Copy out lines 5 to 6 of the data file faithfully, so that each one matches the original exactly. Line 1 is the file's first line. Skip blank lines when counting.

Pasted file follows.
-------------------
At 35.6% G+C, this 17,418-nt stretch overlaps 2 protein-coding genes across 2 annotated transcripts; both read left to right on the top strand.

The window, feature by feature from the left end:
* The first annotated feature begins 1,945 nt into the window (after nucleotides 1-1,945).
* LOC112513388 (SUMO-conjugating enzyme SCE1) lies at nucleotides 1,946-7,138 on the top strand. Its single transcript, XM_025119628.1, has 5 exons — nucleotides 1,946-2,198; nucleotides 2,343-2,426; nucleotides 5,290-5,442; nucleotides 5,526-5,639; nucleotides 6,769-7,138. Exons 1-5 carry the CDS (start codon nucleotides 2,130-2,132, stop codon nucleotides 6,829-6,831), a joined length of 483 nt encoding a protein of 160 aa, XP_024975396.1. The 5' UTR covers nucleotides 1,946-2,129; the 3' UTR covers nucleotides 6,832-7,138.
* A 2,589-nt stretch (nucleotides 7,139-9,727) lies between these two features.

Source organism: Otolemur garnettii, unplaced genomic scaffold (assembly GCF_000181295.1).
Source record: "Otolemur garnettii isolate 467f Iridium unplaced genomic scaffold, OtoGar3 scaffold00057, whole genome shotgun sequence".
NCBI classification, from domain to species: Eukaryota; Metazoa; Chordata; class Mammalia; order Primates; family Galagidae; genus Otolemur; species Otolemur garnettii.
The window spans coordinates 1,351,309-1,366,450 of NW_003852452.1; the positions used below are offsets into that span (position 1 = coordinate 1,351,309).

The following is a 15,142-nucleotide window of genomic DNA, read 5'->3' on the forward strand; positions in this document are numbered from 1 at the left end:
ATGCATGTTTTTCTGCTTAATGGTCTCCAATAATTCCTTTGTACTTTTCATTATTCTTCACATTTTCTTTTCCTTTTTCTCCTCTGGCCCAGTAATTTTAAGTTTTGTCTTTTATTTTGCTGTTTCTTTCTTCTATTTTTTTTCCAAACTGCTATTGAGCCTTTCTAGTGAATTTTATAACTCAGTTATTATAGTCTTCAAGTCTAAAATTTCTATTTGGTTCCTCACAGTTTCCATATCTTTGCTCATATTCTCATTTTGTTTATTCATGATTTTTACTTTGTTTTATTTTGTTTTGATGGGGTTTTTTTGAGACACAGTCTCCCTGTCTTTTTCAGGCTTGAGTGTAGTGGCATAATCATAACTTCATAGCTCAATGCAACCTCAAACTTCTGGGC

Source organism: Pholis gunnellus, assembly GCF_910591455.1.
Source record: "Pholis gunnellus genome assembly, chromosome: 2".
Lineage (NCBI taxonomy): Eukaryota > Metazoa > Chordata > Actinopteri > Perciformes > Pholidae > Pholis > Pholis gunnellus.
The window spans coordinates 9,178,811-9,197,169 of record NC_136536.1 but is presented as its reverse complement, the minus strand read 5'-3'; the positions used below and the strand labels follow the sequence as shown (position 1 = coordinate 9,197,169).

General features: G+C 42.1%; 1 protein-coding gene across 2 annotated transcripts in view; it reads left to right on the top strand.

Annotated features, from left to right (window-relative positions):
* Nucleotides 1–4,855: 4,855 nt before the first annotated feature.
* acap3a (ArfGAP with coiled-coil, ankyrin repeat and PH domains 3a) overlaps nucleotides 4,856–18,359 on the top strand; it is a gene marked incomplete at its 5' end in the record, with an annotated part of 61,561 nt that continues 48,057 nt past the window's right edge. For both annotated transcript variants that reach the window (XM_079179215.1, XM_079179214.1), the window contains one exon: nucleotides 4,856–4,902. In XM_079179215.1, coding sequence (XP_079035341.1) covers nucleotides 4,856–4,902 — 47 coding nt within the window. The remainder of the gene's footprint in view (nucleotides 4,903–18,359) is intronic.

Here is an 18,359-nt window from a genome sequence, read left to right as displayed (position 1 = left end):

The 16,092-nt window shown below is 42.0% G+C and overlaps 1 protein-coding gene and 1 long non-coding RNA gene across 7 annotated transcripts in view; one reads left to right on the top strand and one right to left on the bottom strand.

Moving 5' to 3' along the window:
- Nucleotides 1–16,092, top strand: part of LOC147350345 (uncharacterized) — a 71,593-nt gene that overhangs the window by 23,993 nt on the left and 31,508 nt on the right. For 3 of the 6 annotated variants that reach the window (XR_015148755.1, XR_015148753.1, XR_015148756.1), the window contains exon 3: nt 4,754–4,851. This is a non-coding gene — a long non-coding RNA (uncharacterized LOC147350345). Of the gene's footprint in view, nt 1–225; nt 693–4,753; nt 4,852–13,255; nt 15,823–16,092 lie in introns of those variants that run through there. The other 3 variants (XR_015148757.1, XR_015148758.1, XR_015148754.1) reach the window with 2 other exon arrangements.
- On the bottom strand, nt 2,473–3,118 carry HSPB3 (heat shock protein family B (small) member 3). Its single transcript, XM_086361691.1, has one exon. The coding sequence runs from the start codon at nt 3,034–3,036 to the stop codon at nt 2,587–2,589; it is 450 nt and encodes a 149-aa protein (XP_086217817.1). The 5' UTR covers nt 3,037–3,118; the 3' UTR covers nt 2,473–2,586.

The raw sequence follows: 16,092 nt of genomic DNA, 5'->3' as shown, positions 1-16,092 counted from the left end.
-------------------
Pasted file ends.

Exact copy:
* A 2,589-nt stretch (nucleotides 7,139-9,727) lies between these two features.

Source organism: Otolemur garnettii, unplaced genomic scaffold (assembly GCF_000181295.1).